IT PROVIDED generations of families in west central Scotland with steady employment and a bright career path, but Glasgow’s landmark National Savings & Investments Bank in Cowglen will soon be gone for good.
Demolition of the National Savings & Investments Bank (NSB) on Boydstone Road in Cowglen is currently ongoing, with the huge office complex set to be replaced by up to 450 new homes courtesy of builders the Persimmon group.
Cowglen’s last employees moved out in July 2015, transferring to two new sites at Glasgow city centre and East Kilbride.
The bank first opened in 1966 when services were transferred from London to Glasgow. Initially employing just 11 staff, the large office would eventually boast over 6,000 workers at its peak in the Seventies and Eighties.
As a major employer serving Glasgow and the surrounding towns, it wasn’t uncommon for generations of family members to work with one another at the Cowglen bank.
Former employee, Mary McKenna Rankin, who started at Cowglen in 1983 as an Administrative Assistant recalls the office’s unique, communal atmosphere: “A lot of us, myself included came straight from school. There were a lot of families working together there at one point, and you’d be working with your mother, grandmother etc. It was a great family atmosphere in the early days, which gradually disappeared over time.
It was massive - like a wee city in the heart of Pollok. Before Silverburn shopping centre was built, there really was no need to go anywhere; it had everything.MARY MCKENNA RANKIN
“People came in from Linwood, Paisley - all over. I came in from East Kilbride, and there was a whole load of us who would get a special bus in together.”
As the number of employees continued to grow, NSB management began to create what Mary describes as “a wee city in the heart of Pollok”: “It was a great place to work and it seemed to have everything right there on site. There used to be a social club right across the road, and we’d all be encouraged to head over to grab a quick drink at lunchtime. The complex had its on Bank of Scotland, a hairdresser’s, a crèche, a couple of shops - one internally and another external. I also remember people selling things on the fly in the locker rooms!
“There were so many different areas to Cowglen, it was massive - like a wee city in the heart of Pollok. Before Silverburn shopping centre was built, there really was no need to go anywhere - it had everything.”
Other facilities at the Cowglen complex included a video library lending tapes and CDs, and a theatre which hosted charity dos. Sports days and Miss NSB competitions were something to look forward to on an annual basis, with each NS&I site taking turns to host the events, and there was also a regular NSB newspaper for staff to keep up-to-date with company goings-on.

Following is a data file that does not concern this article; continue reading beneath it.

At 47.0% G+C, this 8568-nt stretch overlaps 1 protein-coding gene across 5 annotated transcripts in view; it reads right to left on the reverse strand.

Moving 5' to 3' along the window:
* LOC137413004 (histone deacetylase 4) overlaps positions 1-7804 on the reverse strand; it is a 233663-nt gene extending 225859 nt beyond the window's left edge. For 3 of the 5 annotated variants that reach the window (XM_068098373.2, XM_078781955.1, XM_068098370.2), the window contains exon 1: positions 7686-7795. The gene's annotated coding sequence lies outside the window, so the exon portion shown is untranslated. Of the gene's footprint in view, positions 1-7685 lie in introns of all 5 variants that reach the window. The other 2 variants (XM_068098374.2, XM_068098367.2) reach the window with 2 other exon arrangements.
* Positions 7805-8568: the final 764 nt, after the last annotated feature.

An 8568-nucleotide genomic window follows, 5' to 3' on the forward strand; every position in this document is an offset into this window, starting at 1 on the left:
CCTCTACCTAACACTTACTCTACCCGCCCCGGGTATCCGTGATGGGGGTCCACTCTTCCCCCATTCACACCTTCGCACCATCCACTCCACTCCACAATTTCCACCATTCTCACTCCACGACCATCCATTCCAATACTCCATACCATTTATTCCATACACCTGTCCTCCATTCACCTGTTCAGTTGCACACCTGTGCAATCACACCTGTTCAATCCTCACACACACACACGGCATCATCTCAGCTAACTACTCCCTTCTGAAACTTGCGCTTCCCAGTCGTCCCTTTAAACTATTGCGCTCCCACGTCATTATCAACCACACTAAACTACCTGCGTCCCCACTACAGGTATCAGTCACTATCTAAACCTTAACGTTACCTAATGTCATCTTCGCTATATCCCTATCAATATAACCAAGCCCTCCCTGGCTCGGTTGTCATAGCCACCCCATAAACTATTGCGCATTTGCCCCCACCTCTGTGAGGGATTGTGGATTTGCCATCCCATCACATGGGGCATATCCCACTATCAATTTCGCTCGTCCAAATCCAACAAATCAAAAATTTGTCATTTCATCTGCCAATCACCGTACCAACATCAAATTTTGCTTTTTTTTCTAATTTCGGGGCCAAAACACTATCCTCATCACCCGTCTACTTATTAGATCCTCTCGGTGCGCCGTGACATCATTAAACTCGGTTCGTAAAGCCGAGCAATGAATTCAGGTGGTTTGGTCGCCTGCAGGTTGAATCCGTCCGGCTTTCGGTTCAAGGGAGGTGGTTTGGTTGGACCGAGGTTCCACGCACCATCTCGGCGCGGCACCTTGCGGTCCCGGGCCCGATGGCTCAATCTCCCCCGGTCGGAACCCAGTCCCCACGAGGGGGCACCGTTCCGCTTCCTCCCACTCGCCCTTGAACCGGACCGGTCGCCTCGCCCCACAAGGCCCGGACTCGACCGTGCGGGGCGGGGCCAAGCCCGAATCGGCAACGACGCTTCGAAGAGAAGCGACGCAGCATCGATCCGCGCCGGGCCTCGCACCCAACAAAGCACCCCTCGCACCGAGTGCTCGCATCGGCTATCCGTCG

And for company execs, there would be no need to fork out for a posh hotel in the centre of town, the bank had its own digs on site: “We had apartments at the bank for hosting dignitaries and all the company’s top brass when they were visiting from down south”, recalls Mary, “Staff also enjoyed the posh canteen facilities with a great selection of food. I’d never ate so well! There was an early dinner trolley which used to come round and a late one. You had to make sure you were on the early, though, because sometimes the late trolley would have nothing left!”
Another memory which sticks out for Mary is dealing with the thick cloud of cigarette smoke which once filled the office: “Everyone used to smoke at their desks back then... You could cut the air, the smoke was so thick.”
The Cowglen office was also responsible for many a romance: “I met a couple of future partners there as did a lot of people. It was a very sociable place, and, especially in the early days, people tended to stay with the company longer. It meant you built up strong friendships. There was also the punch room which was dominated by lots of girls who all the guys used to fancy!”
The construction of a motorway extension in the 1990s also caused an uproar: “When they built the M77 extension past Pollok, there was a camp of conservationists who set up camp across the road from us. I can remember seeing them being taken away.
Mary climbed up the ladder at Cowglen, ending her time there in 1998 as part of the IT team. Soon after she departed Siemens took over the running of the office: “I left for better prospects just before the Siemens takeover. The people who stayed enjoyed good bonuses at this time, as well as perks such as discounts on Siemens products. But the family atmosphere was all but gone”
For those like Mary who can remember the close-knit community feel at Cowglen National Savings & Investments Bank, the demolition of their iconic workplace will be a hard pill to swallow.